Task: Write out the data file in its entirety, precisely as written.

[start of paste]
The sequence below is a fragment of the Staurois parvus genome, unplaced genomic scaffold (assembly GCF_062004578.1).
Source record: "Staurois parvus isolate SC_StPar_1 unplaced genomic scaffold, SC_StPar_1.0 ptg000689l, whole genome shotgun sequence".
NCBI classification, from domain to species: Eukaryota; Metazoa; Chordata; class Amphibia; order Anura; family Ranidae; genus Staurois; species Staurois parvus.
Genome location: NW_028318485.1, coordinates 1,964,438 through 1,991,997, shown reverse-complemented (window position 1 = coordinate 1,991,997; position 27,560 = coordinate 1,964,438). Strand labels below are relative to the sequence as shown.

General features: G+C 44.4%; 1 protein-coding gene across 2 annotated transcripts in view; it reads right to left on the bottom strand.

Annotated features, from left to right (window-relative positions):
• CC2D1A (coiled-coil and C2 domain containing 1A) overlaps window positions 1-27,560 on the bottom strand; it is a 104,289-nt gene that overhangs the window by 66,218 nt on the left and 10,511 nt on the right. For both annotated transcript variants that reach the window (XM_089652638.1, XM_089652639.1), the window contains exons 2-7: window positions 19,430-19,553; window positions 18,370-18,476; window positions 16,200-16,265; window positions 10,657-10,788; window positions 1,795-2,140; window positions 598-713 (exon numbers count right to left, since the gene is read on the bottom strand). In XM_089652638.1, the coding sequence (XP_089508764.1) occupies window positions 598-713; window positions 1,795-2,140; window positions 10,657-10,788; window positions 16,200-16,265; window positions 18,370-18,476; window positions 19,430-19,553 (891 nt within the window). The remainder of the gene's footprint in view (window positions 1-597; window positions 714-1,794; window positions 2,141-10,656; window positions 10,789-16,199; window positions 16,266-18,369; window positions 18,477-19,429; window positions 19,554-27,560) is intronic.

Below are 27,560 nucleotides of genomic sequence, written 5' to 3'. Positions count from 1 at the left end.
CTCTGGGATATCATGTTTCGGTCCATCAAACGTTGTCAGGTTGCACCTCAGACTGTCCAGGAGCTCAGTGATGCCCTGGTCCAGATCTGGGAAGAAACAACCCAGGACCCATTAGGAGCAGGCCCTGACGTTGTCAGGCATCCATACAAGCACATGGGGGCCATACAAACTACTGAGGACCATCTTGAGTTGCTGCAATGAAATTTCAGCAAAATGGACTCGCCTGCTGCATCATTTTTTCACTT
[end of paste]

The sequence below is a fragment of the Staurois parvus genome, unplaced genomic scaffold (assembly GCF_062004578.1).
Source record: "Staurois parvus isolate SC_StPar_1 unplaced genomic scaffold, SC_StPar_1.0 ptg000689l, whole genome shotgun sequence".
NCBI classification, from domain to species: Eukaryota; Metazoa; Chordata; class Amphibia; order Anura; family Ranidae; genus Staurois; species Staurois parvus.
Genome location: NW_028318485.1, coordinates 1,964,438 through 1,991,997, shown reverse-complemented (window position 1 = coordinate 1,991,997; position 27,560 = coordinate 1,964,438). Strand labels below are relative to the sequence as shown.

General features: G+C 44.4%; 1 protein-coding gene across 2 annotated transcripts in view; it reads right to left on the bottom strand.

Annotated features, from left to right (window-relative positions):
• CC2D1A (coiled-coil and C2 domain containing 1A) overlaps window positions 1-27,560 on the bottom strand; it is a 104,289-nt gene that overhangs the window by 66,218 nt on the left and 10,511 nt on the right. For both annotated transcript variants that reach the window (XM_089652638.1, XM_089652639.1), the window contains exons 2-7: window positions 19,430-19,553; window positions 18,370-18,476; window positions 16,200-16,265; window positions 10,657-10,788; window positions 1,795-2,140; window positions 598-713 (exon numbers count right to left, since the gene is read on the bottom strand). In XM_089652638.1, the coding sequence (XP_089508764.1) occupies window positions 598-713; window positions 1,795-2,140; window positions 10,657-10,788; window positions 16,200-16,265; window positions 18,370-18,476; window positions 19,430-19,553 (891 nt within the window). The remainder of the gene's footprint in view (window positions 1-597; window positions 714-1,794; window positions 2,141-10,656; window positions 10,789-16,199; window positions 16,266-18,369; window positions 18,477-19,429; window positions 19,554-27,560) is intronic.

Below are 27,560 nucleotides of genomic sequence, written 5' to 3'. Positions count from 1 at the left end.
CTCTGGGATATCATGTTTCGGTCCATCAAACGTTGTCAGGTTGCACCTCAGACTGTCCAGGAGCTCAGTGATGCCCTGGTCCAGATCTGGGAAGAAACAACCCAGGACCCATTAGGAGCAGGCCCTGACGTTGTCAGGCATCCATACAAGCACATGGGGGCCATACAAACTACTGAGGACCATCTTGAGTTGCTGCAATGAAATTTCAGCAAAATGGACTCGCCTGCTGCATCATTTTTTCACTT